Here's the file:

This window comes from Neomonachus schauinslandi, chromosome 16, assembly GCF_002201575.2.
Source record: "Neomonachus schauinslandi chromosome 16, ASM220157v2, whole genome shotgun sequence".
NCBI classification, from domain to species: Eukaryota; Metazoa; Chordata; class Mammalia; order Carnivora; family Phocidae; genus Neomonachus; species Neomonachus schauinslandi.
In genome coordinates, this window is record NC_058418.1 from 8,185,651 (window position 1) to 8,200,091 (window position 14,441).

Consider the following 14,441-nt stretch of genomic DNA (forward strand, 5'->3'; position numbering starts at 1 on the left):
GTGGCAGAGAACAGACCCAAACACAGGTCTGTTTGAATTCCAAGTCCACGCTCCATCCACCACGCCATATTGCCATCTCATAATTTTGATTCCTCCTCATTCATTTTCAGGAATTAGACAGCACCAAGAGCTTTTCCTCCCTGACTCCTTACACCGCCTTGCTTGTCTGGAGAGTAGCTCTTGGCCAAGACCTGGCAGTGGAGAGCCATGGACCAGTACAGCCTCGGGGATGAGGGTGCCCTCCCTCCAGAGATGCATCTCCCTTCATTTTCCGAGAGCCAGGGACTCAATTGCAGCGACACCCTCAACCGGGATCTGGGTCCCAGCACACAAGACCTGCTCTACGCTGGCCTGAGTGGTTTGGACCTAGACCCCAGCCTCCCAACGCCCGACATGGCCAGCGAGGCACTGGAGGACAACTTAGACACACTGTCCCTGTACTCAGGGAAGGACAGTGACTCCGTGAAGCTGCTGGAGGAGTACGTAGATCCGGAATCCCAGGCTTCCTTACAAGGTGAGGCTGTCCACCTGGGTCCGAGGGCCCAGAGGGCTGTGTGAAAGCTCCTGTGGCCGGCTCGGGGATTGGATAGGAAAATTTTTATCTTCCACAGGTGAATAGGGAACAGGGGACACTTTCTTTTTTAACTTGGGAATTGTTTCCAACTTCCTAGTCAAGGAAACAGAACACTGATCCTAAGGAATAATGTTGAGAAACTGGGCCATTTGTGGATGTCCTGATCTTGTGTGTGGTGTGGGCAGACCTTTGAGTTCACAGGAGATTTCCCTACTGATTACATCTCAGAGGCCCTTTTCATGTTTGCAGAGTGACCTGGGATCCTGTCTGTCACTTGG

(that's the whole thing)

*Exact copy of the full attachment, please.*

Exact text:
This window comes from Neomonachus schauinslandi, chromosome 16, assembly GCF_002201575.2.
Source record: "Neomonachus schauinslandi chromosome 16, ASM220157v2, whole genome shotgun sequence".
NCBI classification, from domain to species: Eukaryota; Metazoa; Chordata; class Mammalia; order Carnivora; family Phocidae; genus Neomonachus; species Neomonachus schauinslandi.
In genome coordinates, this window is record NC_058418.1 from 8,185,651 (window position 1) to 8,200,091 (window position 14,441).

Consider the following 14,441-nt stretch of genomic DNA (forward strand, 5'->3'; position numbering starts at 1 on the left):
GTGGCAGAGAACAGACCCAAACACAGGTCTGTTTGAATTCCAAGTCCACGCTCCATCCACCACGCCATATTGCCATCTCATAATTTTGATTCCTCCTCATTCATTTTCAGGAATTAGACAGCACCAAGAGCTTTTCCTCCCTGACTCCTTACACCGCCTTGCTTGTCTGGAGAGTAGCTCTTGGCCAAGACCTGGCAGTGGAGAGCCATGGACCAGTACAGCCTCGGGGATGAGGGTGCCCTCCCTCCAGAGATGCATCTCCCTTCATTTTCCGAGAGCCAGGGACTCAATTGCAGCGACACCCTCAACCGGGATCTGGGTCCCAGCACACAAGACCTGCTCTACGCTGGCCTGAGTGGTTTGGACCTAGACCCCAGCCTCCCAACGCCCGACATGGCCAGCGAGGCACTGGAGGACAACTTAGACACACTGTCCCTGTACTCAGGGAAGGACAGTGACTCCGTGAAGCTGCTGGAGGAGTACGTAGATCCGGAATCCCAGGCTTCCTTACAAGGTGAGGCTGTCCACCTGGGTCCGAGGGCCCAGAGGGCTGTGTGAAAGCTCCTGTGGCCGGCTCGGGGATTGGATAGGAAAATTTTTATCTTCCACAGGTGAATAGGGAACAGGGGACACTTTCTTTTTTAACTTGGGAATTGTTTCCAACTTCCTAGTCAAGGAAACAGAACACTGATCCTAAGGAATAATGTTGAGAAACTGGGCCATTTGTGGATGTCCTGATCTTGTGTGTGGTGTGGGCAGACCTTTGAGTTCACAGGAGATTTCCCTACTGATTACATCTCAGAGGCCCTTTTCATGTTTGCAGAGTGACCTGGGATCCTGTCTGTCACTTGG